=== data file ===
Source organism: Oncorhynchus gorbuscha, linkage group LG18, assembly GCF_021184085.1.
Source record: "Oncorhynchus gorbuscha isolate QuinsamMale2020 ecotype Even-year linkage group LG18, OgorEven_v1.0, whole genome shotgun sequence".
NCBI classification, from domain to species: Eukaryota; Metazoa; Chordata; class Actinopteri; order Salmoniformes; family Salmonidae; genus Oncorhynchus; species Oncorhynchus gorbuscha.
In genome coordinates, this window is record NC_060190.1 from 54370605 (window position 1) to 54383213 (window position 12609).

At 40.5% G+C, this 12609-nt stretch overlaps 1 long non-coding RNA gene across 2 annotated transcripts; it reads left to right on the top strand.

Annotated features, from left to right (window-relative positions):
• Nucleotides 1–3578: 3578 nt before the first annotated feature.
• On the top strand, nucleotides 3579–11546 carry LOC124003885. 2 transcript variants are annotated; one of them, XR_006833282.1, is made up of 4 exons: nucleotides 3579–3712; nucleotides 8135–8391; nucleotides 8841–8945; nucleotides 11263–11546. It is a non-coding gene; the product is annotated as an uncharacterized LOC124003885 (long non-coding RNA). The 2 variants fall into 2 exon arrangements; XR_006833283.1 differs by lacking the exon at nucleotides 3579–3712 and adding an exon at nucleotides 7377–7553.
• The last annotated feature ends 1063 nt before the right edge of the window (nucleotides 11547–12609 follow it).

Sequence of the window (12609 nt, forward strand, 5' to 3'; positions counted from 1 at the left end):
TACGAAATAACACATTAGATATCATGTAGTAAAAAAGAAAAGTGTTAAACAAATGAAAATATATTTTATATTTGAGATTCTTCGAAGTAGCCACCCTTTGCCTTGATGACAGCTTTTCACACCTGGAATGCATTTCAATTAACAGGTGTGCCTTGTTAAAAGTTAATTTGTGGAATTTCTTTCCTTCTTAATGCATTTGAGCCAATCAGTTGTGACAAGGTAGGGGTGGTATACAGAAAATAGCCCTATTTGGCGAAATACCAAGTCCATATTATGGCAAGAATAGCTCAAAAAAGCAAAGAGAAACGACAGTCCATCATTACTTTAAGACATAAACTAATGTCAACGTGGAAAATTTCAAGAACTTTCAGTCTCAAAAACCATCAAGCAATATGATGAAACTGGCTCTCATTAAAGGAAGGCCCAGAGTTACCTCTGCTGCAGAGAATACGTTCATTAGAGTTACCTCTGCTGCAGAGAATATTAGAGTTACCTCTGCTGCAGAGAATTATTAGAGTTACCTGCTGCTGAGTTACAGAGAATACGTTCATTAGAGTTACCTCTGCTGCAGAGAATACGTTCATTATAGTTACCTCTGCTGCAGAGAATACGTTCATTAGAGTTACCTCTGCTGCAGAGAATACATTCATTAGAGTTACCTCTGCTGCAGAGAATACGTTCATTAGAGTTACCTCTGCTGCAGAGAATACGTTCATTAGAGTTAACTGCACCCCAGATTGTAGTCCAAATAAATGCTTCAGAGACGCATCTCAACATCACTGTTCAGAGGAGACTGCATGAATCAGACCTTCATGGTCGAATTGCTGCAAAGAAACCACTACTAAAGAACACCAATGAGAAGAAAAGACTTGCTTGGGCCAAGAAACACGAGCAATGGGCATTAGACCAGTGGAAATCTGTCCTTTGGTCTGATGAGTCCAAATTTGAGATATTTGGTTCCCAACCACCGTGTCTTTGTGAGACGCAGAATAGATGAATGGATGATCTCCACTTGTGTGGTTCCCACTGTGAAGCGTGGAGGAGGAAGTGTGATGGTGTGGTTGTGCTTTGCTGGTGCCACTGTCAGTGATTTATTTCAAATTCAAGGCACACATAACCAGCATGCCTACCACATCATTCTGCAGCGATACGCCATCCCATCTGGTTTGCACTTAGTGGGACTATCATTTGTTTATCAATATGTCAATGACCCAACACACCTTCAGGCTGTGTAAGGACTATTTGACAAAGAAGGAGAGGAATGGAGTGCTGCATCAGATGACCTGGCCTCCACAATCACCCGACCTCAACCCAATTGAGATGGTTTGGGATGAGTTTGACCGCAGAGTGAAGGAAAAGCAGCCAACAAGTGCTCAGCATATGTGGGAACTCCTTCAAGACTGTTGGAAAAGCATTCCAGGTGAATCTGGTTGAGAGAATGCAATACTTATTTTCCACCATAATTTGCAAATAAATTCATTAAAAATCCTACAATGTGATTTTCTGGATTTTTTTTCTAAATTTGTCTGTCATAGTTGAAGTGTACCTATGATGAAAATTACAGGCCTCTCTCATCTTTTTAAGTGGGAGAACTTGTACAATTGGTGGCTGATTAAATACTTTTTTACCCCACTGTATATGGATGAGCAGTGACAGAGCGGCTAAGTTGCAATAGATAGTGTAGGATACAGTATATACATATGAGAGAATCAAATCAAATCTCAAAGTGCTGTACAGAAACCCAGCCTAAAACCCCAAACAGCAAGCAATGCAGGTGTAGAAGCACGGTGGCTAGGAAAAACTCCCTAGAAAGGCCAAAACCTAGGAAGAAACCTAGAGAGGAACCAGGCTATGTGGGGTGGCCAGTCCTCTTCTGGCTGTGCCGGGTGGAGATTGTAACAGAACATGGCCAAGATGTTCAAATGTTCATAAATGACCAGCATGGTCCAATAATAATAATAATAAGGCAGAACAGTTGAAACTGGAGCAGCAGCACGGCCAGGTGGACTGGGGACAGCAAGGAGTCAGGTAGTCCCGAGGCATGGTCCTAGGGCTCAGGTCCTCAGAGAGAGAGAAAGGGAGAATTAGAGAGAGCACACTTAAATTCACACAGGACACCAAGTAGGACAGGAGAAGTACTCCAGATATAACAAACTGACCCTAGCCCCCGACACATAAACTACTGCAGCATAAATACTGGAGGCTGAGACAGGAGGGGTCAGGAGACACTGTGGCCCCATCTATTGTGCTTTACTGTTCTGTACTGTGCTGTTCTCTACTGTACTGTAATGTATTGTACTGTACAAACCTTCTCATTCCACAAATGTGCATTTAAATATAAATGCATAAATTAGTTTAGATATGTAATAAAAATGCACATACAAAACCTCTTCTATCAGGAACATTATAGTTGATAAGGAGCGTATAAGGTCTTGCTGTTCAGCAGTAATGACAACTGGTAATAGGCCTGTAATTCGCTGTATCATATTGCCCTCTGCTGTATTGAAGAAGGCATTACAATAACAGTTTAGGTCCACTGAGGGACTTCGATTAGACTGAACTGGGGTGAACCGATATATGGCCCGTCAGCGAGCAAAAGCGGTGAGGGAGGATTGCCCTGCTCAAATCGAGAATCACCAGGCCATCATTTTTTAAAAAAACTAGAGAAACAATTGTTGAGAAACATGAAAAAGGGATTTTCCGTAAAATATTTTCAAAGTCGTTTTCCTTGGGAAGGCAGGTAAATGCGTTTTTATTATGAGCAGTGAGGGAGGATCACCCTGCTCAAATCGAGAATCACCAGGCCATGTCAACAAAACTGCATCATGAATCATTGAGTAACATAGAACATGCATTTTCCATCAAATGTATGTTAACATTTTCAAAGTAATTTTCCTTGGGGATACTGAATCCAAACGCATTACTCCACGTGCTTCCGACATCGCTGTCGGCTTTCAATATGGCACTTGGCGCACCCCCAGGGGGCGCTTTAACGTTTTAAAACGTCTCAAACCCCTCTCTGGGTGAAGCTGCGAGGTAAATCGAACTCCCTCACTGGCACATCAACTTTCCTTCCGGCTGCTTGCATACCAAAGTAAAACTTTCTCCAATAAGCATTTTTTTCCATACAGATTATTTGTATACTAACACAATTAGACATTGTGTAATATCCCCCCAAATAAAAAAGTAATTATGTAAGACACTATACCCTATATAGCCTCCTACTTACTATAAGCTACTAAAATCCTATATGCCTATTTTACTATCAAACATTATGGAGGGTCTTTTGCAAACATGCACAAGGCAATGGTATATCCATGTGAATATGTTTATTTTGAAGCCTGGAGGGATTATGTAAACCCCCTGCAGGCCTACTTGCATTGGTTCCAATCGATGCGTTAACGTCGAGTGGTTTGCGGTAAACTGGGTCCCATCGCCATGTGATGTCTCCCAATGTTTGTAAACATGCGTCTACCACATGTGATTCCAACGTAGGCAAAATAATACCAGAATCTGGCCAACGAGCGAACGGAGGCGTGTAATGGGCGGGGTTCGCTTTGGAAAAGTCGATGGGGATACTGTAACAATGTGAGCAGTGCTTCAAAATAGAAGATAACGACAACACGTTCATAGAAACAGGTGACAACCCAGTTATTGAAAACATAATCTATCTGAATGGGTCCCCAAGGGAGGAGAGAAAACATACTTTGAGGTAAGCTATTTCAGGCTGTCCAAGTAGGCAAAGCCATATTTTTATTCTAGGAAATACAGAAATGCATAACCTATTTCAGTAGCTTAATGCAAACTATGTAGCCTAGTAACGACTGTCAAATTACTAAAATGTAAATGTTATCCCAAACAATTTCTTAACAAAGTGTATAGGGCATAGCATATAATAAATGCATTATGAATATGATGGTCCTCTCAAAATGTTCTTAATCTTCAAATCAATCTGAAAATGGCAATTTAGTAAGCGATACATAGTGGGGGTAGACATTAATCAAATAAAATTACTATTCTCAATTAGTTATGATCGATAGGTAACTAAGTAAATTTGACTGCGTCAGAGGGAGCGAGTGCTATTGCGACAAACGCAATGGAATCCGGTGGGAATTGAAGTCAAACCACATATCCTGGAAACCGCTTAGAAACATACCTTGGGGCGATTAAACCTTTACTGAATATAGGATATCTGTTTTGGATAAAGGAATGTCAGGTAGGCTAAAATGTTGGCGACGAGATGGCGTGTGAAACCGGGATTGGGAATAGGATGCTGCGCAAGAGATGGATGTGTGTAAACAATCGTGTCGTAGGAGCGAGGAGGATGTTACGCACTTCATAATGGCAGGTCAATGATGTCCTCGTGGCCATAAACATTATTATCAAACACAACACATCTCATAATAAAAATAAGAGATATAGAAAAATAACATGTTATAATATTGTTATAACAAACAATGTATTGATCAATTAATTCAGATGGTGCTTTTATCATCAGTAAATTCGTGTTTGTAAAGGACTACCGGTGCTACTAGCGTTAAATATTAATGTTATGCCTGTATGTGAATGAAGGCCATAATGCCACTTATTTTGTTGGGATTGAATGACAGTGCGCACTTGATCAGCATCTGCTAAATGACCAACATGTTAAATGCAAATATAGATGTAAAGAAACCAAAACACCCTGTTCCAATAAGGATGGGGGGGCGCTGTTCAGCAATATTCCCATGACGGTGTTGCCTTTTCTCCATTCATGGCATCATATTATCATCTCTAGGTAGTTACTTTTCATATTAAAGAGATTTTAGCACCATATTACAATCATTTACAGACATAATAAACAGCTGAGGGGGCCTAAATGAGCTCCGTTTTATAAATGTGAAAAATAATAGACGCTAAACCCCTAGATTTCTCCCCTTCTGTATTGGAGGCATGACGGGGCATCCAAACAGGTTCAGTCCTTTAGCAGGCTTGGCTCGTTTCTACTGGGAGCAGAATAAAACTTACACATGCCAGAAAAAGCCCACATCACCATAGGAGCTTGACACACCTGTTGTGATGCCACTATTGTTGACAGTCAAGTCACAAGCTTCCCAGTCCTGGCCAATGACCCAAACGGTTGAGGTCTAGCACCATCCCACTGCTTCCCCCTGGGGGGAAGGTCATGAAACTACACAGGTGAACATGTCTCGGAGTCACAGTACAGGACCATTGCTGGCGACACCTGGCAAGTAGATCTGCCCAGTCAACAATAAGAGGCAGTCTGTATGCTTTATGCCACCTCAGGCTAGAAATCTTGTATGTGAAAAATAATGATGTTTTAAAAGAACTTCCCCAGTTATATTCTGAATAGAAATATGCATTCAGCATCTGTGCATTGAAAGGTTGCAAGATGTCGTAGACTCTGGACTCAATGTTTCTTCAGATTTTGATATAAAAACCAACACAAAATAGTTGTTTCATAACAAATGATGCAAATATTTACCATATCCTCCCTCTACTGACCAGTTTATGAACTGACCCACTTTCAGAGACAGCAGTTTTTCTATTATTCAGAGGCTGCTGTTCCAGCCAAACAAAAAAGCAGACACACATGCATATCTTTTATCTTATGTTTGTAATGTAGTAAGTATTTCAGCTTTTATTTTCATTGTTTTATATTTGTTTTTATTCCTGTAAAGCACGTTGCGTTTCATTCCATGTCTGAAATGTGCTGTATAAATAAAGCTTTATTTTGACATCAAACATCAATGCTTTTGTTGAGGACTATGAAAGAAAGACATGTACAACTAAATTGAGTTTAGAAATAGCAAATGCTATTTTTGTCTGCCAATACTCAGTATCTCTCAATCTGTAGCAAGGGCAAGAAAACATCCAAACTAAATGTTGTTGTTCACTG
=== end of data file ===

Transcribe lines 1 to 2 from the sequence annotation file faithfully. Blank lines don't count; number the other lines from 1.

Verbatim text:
Source organism: Oncorhynchus gorbuscha, linkage group LG18, assembly GCF_021184085.1.
Source record: "Oncorhynchus gorbuscha isolate QuinsamMale2020 ecotype Even-year linkage group LG18, OgorEven_v1.0, whole genome shotgun sequence".